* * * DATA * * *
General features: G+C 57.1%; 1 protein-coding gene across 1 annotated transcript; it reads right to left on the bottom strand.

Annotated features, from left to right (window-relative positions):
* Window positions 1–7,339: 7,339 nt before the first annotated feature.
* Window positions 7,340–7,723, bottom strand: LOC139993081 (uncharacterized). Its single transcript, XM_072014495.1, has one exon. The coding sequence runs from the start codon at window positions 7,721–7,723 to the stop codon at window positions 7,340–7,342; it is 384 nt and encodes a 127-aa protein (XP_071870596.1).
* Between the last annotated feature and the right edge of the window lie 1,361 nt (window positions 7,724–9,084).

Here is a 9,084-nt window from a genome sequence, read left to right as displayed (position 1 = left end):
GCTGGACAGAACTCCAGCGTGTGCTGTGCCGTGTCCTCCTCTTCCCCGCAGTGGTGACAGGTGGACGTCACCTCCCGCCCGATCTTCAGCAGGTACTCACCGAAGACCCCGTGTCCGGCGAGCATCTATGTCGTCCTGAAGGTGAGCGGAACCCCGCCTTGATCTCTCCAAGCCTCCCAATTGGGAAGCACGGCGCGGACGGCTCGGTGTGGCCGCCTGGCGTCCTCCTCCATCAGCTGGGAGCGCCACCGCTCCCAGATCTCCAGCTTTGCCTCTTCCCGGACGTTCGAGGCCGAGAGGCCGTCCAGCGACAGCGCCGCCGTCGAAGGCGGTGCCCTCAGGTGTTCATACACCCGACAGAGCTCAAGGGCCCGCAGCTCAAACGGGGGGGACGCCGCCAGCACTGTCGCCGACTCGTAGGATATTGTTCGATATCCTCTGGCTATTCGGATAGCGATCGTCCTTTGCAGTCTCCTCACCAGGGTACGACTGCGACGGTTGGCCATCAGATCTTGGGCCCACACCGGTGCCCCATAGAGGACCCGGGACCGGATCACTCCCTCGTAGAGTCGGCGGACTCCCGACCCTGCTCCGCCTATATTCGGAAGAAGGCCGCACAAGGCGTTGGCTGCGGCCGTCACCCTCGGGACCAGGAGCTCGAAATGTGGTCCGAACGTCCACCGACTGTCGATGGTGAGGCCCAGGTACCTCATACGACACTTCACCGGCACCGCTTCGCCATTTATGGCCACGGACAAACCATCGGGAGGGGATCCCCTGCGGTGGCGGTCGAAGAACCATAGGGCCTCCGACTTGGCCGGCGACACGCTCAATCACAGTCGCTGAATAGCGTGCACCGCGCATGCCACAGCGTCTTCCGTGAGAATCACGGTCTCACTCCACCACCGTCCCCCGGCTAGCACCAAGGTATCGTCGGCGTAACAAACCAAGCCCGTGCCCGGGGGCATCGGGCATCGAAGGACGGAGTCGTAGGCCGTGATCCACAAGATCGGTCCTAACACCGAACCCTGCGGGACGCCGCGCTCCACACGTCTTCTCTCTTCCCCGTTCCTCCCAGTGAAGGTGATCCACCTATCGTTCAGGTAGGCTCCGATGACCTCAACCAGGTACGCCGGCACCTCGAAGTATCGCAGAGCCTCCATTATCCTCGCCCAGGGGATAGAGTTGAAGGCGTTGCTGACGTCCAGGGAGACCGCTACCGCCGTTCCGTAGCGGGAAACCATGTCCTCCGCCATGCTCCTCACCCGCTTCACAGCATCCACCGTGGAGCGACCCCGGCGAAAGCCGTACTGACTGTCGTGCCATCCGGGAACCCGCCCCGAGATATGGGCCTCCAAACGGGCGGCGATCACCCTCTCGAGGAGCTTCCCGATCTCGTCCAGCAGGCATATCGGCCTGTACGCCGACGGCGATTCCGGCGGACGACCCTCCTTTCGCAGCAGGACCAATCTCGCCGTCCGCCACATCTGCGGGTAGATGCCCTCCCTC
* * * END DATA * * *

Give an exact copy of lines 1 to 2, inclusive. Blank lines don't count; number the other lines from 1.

General features: G+C 57.1%; 1 protein-coding gene across 1 annotated transcript; it reads right to left on the bottom strand.

Annotated features, from left to right (window-relative positions):